The other day my NHS Trust sent me notification that I was due renewal of my Disclosure and Barring (DBS) clearance (previously called CRB). I was asked to bring my passport. Presenting myself to Medical HR, I was asked to sit in front of a computer with face recognition technology and my passport placed face down on a scanner. The computer was to decide if the image of my face sufficiently matched the image on the passport. I was told that it was to prove who I was. Just that. When I objected, I was told that this was now a mandatory procedure.
So, I have been a consultant psychiatrist in the trust for 15 years, and am known to a large number of fellow clinicians and other staff—or so one might think. Has any one of these ever wondered whether I was in fact the Derek Summerfield they assumed me to be? I continue to receive pay slips from the Trust, all addressed to Derek Summerfield, and carry a Trust ID card marked Dr Derek Summerfield, with a photo. I see patients who are booked to see Dr Derek Summerfield and believe themselves to be doing so. My team members keep calling me Derek and referring to me as Dr Summerfield. Not once has an academic journal to whom I have ever submitted a paper asked for proof that I was the real Derek Summerfield, and if The BMJ declines to publish this article it will not be because I did not produce my passport.
When Med HR first emailed me what to bring, I did wonder why in a Trust office my Trust ID itself did not suffice, even assuming it was not plausible enough for me to simply state that I was Dr Summerfield checking in for an appointment booked in that name. My passport, it seemed, was needed in case the Trust ID was untrustworthy. But this relied on a Trust employee making the subjective judgement that the person presenting the passport was authentically that person. The process demanded the putatively higher level of proof afforded by face recognition technology. The power to decide whether I was Derek Summerfield had been shifted away from Med HR, away from the Trust itself, to some other, higher authority far from the scene. Where, and why?
I emailed the Trust CEO. I asked him if there was an alternative way for me to satisfy the requirements for DBS clearance. Might a solution be for a colleague in a position of authority in the Trust, my clinical director for example, to accompany me to Med HR and vouch for who I was? But this too would be futile. Let’s assume that my clinical director would confidently assure Med HR that I was the same Dr Summerfield as the one requiring DBS clearance. But then how was Med HR to know for sure that the man vouching for me was not an imposter but truly the clinical director his Trust ID labelled him to be?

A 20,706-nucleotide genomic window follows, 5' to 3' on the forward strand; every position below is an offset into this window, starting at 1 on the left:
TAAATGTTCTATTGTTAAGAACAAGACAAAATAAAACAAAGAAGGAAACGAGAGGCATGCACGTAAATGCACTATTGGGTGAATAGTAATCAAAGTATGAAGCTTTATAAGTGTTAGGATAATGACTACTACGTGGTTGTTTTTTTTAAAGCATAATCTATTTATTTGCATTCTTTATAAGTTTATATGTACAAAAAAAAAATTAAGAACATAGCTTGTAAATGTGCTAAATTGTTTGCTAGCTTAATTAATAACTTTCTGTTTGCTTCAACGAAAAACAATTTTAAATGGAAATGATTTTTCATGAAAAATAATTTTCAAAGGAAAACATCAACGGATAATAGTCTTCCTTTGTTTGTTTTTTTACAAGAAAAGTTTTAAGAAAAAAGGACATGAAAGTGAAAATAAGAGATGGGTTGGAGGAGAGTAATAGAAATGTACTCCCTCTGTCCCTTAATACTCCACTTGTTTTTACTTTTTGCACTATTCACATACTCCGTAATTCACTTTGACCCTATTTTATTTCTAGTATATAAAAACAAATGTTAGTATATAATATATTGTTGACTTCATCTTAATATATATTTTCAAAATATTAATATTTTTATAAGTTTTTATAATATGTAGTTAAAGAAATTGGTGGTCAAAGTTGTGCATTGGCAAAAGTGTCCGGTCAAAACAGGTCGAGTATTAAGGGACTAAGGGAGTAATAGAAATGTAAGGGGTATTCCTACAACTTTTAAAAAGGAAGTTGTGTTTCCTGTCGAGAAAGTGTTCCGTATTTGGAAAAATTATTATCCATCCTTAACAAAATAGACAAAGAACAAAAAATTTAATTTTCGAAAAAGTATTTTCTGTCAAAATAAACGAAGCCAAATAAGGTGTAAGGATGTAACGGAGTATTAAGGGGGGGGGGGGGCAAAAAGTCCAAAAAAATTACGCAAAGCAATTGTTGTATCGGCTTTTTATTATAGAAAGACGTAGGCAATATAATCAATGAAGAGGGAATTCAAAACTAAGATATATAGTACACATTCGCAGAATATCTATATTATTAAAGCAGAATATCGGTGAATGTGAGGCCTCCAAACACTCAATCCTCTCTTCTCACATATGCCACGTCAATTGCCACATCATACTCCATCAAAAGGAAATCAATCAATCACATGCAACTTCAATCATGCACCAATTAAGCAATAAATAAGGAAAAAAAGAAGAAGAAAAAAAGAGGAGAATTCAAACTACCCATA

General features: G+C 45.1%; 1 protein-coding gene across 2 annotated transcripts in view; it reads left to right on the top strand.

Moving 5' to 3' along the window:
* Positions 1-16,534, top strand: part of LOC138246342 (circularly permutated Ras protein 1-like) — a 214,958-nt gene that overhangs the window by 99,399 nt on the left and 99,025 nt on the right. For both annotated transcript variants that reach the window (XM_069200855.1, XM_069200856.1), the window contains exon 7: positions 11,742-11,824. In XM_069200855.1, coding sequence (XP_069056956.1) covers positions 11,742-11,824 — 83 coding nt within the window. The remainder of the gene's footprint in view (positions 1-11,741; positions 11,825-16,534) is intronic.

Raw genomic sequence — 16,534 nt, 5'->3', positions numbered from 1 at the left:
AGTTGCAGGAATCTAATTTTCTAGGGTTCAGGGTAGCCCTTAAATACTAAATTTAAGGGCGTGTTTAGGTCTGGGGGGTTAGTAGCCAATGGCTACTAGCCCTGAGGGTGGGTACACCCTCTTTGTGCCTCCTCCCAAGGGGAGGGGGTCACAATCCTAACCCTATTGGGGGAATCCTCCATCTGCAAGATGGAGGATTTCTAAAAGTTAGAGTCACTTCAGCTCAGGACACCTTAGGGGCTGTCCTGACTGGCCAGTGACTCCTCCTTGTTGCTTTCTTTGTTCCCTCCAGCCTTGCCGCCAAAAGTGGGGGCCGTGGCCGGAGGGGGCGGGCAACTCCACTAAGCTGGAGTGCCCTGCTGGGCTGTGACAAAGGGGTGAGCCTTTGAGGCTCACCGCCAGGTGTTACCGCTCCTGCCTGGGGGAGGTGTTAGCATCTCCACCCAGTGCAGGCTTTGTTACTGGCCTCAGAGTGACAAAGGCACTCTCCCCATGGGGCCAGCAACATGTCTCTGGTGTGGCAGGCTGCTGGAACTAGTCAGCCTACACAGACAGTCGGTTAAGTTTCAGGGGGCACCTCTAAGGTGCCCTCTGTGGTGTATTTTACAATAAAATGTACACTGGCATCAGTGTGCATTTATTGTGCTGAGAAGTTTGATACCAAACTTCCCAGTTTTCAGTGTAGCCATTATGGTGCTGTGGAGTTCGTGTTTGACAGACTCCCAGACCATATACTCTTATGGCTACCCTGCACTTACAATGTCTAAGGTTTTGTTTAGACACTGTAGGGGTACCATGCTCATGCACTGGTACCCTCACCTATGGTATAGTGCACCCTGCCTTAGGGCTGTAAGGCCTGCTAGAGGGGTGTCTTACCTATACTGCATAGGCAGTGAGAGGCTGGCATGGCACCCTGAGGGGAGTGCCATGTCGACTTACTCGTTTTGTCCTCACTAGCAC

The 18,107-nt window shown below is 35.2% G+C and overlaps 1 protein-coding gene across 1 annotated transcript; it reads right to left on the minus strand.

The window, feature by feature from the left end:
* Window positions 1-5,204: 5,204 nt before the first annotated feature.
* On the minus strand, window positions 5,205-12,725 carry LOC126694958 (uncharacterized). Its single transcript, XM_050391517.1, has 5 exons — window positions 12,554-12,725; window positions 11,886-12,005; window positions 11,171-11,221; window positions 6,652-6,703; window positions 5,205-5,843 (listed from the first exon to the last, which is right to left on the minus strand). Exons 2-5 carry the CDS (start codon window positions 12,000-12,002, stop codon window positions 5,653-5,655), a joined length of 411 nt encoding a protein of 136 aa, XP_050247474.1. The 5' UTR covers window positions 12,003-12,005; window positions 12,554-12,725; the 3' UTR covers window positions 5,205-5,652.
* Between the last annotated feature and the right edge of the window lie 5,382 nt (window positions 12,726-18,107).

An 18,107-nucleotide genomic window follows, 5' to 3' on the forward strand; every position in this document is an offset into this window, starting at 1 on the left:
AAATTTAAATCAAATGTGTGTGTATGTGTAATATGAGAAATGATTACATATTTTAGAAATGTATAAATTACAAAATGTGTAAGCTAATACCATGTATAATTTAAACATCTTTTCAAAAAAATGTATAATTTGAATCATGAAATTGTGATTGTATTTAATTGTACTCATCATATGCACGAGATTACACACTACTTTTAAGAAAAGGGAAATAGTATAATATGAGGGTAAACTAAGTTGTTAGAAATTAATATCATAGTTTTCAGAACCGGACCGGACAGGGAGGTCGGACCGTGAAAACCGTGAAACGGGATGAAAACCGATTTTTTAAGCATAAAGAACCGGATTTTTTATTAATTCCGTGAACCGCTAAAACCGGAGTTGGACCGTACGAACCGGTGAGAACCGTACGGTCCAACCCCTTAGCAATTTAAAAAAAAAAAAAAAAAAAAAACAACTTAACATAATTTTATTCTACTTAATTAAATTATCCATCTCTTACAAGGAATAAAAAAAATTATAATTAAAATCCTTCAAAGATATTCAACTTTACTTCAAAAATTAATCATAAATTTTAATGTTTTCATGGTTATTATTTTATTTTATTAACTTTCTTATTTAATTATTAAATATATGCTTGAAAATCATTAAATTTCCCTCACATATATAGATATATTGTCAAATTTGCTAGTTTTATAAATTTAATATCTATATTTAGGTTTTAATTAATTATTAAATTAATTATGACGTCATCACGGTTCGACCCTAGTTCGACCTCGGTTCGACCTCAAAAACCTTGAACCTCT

The CEO replied that the matter was out of his hands and that he too would have to go through it. So, even the man who does not need to produce his Trust ID because he is the CEO and everyone knows him to be the CEO, cannot be assumed to be genuine. He could produce his Trust ID, passport, and supporting documentation but all this would still fall short. Only face recognition technology, it seems, was deemed capable of satisfying the system that for sure this man really was the CEO.
So, to what kind of system does this surreal sequence attest? As a psychiatrist, what springs to mind is an unusual form of psychosis called Cap Gras, in which a patient has the unshakeable delusion that people he knows are not actually who they represent themselves to be, but are clever impersonators. I once had a patient like this, who believed that his father had disappeared, perhaps abducted, and had been replaced by a man who looked, sounded, and behaved just as his father had. My patient told me he was not fooled by this, because from time to time the impersonator would give himself away by a facial expression his father would not have used.
But however much this seems like movement away from rationality and common sense accountability towards something cold and rigidly paranoid, the new system is undoubtedly sane and clear-eyed. The compulsory face recognition test is now being deployed at London airports, and reminds me of the astounding capacity of all the new computer technologies to allow a government to pin down its citizens and know them intimately as never before, and to hold and use this material unaccountably. This ever tightening surveillance of ordinary citizens is part of a steadily eroding climate of civil liberties in UK.
The relevant government website begs to differ: “Digital technology has the potential to substantially improve the quality and efficiency of the ways government… engages with citizens.” Orwell would have liked that.
Derek Summerfield is a consultant psychiatrist South London & Maudsley NHS Trust and Honorary Senior Lecturer at the Institute of Psychiatry, Psychology & Neuroscience, King’s College.